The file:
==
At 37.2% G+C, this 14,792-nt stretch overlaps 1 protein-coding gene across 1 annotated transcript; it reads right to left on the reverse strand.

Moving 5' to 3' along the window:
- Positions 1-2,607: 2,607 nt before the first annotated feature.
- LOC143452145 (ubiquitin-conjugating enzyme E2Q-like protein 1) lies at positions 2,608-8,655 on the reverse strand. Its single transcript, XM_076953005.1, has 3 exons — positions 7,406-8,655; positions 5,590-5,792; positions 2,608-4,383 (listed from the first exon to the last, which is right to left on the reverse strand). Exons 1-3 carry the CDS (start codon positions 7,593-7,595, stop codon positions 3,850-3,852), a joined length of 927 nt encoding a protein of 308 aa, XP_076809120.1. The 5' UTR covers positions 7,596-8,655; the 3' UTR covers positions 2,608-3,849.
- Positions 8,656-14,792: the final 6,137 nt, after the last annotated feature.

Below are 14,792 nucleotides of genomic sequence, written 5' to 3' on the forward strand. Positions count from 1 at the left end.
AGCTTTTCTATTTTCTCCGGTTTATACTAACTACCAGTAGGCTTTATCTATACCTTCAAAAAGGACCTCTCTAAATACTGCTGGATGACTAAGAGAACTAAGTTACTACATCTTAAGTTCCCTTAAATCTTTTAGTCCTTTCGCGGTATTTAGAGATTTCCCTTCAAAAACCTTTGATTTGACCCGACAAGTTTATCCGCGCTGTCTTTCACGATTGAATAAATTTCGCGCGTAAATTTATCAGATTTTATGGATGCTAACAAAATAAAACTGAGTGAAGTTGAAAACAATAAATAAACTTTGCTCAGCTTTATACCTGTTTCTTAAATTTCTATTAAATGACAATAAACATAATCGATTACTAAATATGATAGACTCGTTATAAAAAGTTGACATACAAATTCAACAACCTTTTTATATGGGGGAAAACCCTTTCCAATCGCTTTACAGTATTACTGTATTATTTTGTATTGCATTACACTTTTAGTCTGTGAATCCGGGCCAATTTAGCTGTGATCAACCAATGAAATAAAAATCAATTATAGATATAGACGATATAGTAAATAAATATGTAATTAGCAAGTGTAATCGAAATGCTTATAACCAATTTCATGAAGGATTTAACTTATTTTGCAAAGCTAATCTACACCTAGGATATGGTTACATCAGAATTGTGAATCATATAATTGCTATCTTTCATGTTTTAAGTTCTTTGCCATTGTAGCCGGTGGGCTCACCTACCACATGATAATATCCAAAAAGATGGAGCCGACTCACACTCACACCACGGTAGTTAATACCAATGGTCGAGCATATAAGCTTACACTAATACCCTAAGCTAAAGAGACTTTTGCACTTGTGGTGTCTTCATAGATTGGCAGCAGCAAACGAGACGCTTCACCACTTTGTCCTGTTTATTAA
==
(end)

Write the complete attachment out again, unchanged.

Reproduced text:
At 37.2% G+C, this 14,792-nt stretch overlaps 1 protein-coding gene across 1 annotated transcript; it reads right to left on the reverse strand.

Moving 5' to 3' along the window:
- Positions 1-2,607: 2,607 nt before the first annotated feature.
- LOC143452145 (ubiquitin-conjugating enzyme E2Q-like protein 1) lies at positions 2,608-8,655 on the reverse strand. Its single transcript, XM_076953005.1, has 3 exons — positions 7,406-8,655; positions 5,590-5,792; positions 2,608-4,383 (listed from the first exon to the last, which is right to left on the reverse strand). Exons 1-3 carry the CDS (start codon positions 7,593-7,595, stop codon positions 3,850-3,852), a joined length of 927 nt encoding a protein of 308 aa, XP_076809120.1. The 5' UTR covers positions 7,596-8,655; the 3' UTR covers positions 2,608-3,849.
- Positions 8,656-14,792: the final 6,137 nt, after the last annotated feature.

Below are 14,792 nucleotides of genomic sequence, written 5' to 3' on the forward strand. Positions count from 1 at the left end.
AGCTTTTCTATTTTCTCCGGTTTATACTAACTACCAGTAGGCTTTATCTATACCTTCAAAAAGGACCTCTCTAAATACTGCTGGATGACTAAGAGAACTAAGTTACTACATCTTAAGTTCCCTTAAATCTTTTAGTCCTTTCGCGGTATTTAGAGATTTCCCTTCAAAAACCTTTGATTTGACCCGACAAGTTTATCCGCGCTGTCTTTCACGATTGAATAAATTTCGCGCGTAAATTTATCAGATTTTATGGATGCTAACAAAATAAAACTGAGTGAAGTTGAAAACAATAAATAAACTTTGCTCAGCTTTATACCTGTTTCTTAAATTTCTATTAAATGACAATAAACATAATCGATTACTAAATATGATAGACTCGTTATAAAAAGTTGACATACAAATTCAACAACCTTTTTATATGGGGGAAAACCCTTTCCAATCGCTTTACAGTATTACTGTATTATTTTGTATTGCATTACACTTTTAGTCTGTGAATCCGGGCCAATTTAGCTGTGATCAACCAATGAAATAAAAATCAATTATAGATATAGACGATATAGTAAATAAATATGTAATTAGCAAGTGTAATCGAAATGCTTATAACCAATTTCATGAAGGATTTAACTTATTTTGCAAAGCTAATCTACACCTAGGATATGGTTACATCAGAATTGTGAATCATATAATTGCTATCTTTCATGTTTTAAGTTCTTTGCCATTGTAGCCGGTGGGCTCACCTACCACATGATAATATCCAAAAAGATGGAGCCGACTCACACTCACACCACGGTAGTTAATACCAATGGTCGAGCATATAAGCTTACACTAATACCCTAAGCTAAAGAGACTTTTGCACTTGTGGTGTCTTCATAGATTGGCAGCAGCAAACGAGACGCTTCACCACTTTGTCCTGTTTATTAA